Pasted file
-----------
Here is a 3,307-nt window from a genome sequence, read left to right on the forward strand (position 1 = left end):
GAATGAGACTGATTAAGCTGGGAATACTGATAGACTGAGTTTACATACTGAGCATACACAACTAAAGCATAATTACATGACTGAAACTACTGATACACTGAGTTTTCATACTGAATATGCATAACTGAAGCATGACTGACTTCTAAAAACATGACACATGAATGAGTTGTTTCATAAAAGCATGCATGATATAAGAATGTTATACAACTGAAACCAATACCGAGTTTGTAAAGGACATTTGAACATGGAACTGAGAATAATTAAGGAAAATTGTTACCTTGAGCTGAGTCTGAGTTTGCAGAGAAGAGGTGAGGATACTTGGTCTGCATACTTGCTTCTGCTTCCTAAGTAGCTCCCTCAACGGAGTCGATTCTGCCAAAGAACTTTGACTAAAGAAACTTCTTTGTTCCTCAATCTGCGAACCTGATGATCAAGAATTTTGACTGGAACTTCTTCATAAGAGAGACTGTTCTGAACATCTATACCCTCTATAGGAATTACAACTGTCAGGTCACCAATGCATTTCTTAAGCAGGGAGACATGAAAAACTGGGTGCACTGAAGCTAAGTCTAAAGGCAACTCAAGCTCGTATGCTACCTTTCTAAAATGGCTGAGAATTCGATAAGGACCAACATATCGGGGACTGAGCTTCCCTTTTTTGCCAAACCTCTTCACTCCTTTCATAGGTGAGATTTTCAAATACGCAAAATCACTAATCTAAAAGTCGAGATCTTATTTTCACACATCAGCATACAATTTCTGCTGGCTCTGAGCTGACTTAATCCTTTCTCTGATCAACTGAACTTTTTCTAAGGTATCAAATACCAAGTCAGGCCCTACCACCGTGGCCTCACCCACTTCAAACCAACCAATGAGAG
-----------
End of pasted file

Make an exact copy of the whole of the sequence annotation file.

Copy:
Here is a 3,307-nt window from a genome sequence, read left to right on the forward strand (position 1 = left end):
GAATGAGACTGATTAAGCTGGGAATACTGATAGACTGAGTTTACATACTGAGCATACACAACTAAAGCATAATTACATGACTGAAACTACTGATACACTGAGTTTTCATACTGAATATGCATAACTGAAGCATGACTGACTTCTAAAAACATGACACATGAATGAGTTGTTTCATAAAAGCATGCATGATATAAGAATGTTATACAACTGAAACCAATACCGAGTTTGTAAAGGACATTTGAACATGGAACTGAGAATAATTAAGGAAAATTGTTACCTTGAGCTGAGTCTGAGTTTGCAGAGAAGAGGTGAGGATACTTGGTCTGCATACTTGCTTCTGCTTCCTAAGTAGCTCCCTCAACGGAGTCGATTCTGCCAAAGAACTTTGACTAAAGAAACTTCTTTGTTCCTCAATCTGCGAACCTGATGATCAAGAATTTTGACTGGAACTTCTTCATAAGAGAGACTGTTCTGAACATCTATACCCTCTATAGGAATTACAACTGTCAGGTCACCAATGCATTTCTTAAGCAGGGAGACATGAAAAACTGGGTGCACTGAAGCTAAGTCTAAAGGCAACTCAAGCTCGTATGCTACCTTTCTAAAATGGCTGAGAATTCGATAAGGACCAACATATCGGGGACTGAGCTTCCCTTTTTTGCCAAACCTCTTCACTCCTTTCATAGGTGAGATTTTCAAATACGCAAAATCACTAATCTAAAAGTCGAGATCTTATTTTCACACATCAGCATACAATTTCTGCTGGCTCTGAGCTGACTTAATCCTTTCTCTGATCAACTGAACTTTTTCTAAGGTATCAAATACCAAGTCAGGCCCTACCACCGTGGCCTCACCCACTTCAAACCAACCAATGAGAG